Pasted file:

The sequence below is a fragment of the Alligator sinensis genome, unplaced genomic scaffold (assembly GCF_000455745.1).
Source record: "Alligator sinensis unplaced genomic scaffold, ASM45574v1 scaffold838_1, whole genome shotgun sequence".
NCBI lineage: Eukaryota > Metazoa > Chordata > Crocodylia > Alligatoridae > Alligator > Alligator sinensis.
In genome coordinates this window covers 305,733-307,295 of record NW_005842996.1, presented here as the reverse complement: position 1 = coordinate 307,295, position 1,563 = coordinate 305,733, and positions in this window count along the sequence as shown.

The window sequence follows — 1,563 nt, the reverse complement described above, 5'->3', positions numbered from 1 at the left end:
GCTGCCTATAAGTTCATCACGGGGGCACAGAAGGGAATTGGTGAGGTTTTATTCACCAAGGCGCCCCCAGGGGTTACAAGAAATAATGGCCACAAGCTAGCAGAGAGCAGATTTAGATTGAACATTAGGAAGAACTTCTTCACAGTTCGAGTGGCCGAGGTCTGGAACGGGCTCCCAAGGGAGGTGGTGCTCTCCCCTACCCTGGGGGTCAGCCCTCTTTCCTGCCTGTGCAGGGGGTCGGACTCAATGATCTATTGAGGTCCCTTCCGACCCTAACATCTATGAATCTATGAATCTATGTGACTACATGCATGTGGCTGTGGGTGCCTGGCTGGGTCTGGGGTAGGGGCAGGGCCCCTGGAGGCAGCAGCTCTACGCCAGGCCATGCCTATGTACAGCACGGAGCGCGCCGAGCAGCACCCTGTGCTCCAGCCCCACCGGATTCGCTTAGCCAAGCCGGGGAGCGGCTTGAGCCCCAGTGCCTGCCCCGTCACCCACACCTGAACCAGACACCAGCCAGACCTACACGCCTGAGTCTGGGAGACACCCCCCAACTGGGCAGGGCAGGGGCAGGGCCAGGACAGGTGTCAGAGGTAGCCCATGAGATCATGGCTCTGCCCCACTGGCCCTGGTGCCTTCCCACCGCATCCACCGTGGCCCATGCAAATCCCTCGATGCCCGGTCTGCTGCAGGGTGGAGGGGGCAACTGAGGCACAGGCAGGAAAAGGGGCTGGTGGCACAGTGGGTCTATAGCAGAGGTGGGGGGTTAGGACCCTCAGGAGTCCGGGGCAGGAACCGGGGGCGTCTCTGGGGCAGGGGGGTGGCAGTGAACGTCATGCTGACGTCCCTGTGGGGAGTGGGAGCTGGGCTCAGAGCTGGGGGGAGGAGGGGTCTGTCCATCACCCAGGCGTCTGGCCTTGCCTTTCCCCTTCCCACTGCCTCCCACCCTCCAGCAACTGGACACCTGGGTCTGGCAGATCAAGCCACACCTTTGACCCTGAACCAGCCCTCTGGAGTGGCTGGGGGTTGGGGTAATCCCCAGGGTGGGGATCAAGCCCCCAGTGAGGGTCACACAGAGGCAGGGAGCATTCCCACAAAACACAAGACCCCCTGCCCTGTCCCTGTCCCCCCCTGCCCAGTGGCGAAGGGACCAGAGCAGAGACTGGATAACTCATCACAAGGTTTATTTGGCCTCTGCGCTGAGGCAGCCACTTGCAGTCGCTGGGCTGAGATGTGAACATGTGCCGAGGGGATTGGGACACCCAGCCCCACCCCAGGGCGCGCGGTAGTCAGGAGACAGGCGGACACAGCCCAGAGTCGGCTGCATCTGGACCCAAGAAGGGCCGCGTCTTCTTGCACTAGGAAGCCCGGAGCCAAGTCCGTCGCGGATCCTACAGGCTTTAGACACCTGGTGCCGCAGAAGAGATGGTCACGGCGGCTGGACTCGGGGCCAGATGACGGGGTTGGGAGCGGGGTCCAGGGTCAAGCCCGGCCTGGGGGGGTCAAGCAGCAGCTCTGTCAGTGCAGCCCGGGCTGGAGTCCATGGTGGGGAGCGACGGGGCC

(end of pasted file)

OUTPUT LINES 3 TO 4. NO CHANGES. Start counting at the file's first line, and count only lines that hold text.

NCBI lineage: Eukaryota > Metazoa > Chordata > Crocodylia > Alligatoridae > Alligator > Alligator sinensis.
In genome coordinates this window covers 305,733-307,295 of record NW_005842996.1, presented here as the reverse complement: position 1 = coordinate 307,295, position 1,563 = coordinate 305,733, and positions in this window count along the sequence as shown.